Healthy Endings

Never underestimate the power of youth work.  It’s a way of working with young people that, at its core, is about meaningful relationships, relationships defined by clear boundaries, which seek to engage, motivate and inspire.

ImageI have been priveleged to work with The London Youth Involvement Project for the last year with a group of remarkable young people.  Sadly, that work is coming to an end as the permananent project officer is returning to to take over, the fantastic Nicola.  We often fail to recognise the importance of “healthy” endings.  With this in mind our ending of this phase of the project was to have a day out enjoying each other’s company and challenging ourselves with some exciting activities including the dreaded “Leap of Faith”.  We shared a bbq and  each young person chose a card at random to keep to remind them of our time working together, along the following lines.  “Fun, your guidance is to take time to enjoy yourself.  Relax and find your sense of humour.  Treat things lightly.  Fun brings lightness of spirit, and the most difficult situations can be eased if you see the funny side of things, so cultivate a sense of the ridiculous.

The work has reminded me of the value of frames of reference.  And a vital one is to have an understanding of the importance of healthy attachments including the making and ending of them.  Bowlby has written widely on this and it is a key theoretical component of “That Can Be Me”.

Remember the importance of, and pay attention to, positive endings.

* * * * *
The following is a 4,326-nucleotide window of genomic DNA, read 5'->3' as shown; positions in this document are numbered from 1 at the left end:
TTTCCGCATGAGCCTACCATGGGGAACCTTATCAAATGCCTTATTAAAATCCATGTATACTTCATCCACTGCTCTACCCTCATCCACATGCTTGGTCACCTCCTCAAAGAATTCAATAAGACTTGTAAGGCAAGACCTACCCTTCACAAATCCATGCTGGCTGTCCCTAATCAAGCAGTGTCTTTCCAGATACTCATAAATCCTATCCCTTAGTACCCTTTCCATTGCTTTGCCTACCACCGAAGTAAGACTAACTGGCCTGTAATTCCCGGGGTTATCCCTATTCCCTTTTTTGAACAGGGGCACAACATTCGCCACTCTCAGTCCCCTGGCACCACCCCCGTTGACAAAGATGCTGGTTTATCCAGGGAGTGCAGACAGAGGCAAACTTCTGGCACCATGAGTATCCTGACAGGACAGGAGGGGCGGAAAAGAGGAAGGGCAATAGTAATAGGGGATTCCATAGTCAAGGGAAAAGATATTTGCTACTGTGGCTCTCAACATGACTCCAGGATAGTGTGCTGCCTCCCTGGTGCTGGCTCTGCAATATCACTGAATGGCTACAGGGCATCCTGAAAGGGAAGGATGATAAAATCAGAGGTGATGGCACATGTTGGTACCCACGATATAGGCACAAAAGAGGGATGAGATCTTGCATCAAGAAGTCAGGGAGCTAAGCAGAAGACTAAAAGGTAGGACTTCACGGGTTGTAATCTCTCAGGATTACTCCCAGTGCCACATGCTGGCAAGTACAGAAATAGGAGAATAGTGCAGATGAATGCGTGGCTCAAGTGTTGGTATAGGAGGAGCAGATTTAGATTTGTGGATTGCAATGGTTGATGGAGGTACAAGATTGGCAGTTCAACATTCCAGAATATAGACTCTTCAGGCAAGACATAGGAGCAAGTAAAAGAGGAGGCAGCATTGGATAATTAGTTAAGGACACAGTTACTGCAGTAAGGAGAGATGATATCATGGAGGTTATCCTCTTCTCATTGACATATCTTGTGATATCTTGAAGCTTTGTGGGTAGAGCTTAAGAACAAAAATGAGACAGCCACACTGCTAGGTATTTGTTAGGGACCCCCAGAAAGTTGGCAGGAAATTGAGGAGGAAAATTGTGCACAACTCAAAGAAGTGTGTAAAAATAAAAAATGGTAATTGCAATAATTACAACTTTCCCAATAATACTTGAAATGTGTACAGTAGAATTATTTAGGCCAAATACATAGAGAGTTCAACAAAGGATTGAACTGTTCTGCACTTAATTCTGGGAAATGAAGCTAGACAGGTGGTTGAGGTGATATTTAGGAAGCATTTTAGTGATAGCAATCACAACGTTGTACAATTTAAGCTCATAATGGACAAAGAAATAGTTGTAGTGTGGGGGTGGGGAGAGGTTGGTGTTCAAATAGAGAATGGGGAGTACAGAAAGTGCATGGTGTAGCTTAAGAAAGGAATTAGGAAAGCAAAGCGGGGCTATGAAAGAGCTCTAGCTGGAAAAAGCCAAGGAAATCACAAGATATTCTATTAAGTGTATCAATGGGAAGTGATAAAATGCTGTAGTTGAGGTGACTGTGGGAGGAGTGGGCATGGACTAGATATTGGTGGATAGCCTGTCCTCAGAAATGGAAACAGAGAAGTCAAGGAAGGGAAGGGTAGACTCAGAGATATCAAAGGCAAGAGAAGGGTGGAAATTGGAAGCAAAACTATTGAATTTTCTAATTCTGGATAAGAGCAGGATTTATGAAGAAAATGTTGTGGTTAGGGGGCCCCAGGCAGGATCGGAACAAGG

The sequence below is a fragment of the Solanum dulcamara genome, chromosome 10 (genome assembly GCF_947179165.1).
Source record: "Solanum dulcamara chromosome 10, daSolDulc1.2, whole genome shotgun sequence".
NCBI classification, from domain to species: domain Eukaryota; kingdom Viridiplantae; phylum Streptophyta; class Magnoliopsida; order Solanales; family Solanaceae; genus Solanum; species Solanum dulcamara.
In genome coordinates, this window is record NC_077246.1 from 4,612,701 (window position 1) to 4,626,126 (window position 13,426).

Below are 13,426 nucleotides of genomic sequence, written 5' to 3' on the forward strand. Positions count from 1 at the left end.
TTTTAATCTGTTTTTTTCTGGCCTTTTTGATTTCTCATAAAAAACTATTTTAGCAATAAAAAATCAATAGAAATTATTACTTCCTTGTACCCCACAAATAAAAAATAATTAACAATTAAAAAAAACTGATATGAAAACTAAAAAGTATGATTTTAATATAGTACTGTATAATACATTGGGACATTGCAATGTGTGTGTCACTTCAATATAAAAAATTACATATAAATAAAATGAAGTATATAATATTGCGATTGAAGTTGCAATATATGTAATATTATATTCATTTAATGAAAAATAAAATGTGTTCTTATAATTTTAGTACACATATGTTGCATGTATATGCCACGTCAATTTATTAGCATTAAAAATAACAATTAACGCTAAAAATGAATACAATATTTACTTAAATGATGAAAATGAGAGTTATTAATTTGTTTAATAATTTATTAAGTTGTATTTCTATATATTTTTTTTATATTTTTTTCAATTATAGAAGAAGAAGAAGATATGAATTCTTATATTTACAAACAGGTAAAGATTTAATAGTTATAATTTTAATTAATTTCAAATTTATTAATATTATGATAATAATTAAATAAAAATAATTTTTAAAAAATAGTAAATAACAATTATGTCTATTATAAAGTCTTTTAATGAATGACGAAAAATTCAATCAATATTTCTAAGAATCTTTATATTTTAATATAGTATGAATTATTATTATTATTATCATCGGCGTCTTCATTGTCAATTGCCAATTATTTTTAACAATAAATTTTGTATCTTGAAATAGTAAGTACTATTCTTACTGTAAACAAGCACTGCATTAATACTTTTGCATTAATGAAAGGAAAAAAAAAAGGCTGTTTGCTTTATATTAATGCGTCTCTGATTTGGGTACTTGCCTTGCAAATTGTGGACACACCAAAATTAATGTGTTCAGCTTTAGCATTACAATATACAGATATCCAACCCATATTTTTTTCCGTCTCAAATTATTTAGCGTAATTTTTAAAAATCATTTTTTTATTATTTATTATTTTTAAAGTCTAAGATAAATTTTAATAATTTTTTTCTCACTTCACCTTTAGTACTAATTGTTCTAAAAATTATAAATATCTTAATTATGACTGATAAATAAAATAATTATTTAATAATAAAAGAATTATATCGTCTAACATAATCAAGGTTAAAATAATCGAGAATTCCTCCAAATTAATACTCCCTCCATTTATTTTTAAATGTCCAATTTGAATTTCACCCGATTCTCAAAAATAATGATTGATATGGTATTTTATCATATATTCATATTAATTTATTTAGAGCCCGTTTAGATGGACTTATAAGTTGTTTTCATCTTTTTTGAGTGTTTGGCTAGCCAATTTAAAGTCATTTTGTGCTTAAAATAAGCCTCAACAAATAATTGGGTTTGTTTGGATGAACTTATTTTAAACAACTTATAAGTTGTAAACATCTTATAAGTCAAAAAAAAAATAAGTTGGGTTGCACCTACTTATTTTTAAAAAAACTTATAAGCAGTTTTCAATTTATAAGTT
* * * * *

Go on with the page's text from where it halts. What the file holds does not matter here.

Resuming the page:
Building Partnerships for Youth Program Assessment Tool

You might have noticed that I’m a bit obsessed with finding ways that we can measure and improve the impact of our work with young people.

In the search for easy to use tools I’ve come across this one from an American organisation, Building Partnerships for Youth, a partnership between a youth development organisation (4-H) and the University of Arizona.  They argue that:

Research has shown that a youth development approach to programming for young people 9-13 can have profound impacts on a variety of outcome areas including improved academic performance, increased citizenship, higher rates of college attendance, reduced substance abuse, violence and sexual risk behaviors.

And suggest there are 21 domains of youth development that programmes should aspire to cover, and that their self-assessment tool helps programme managers to look at where their programmes are strong and where they might need development.

The assessment is easy to complete and leads to a report which includes:

  • Sample youth activities
  • Helpful web links
  • Relevant research
  • Suggested programme models to explore

If you want to explore it further then this is the link to the Building Partnerships for Youth Program Assessment Tool.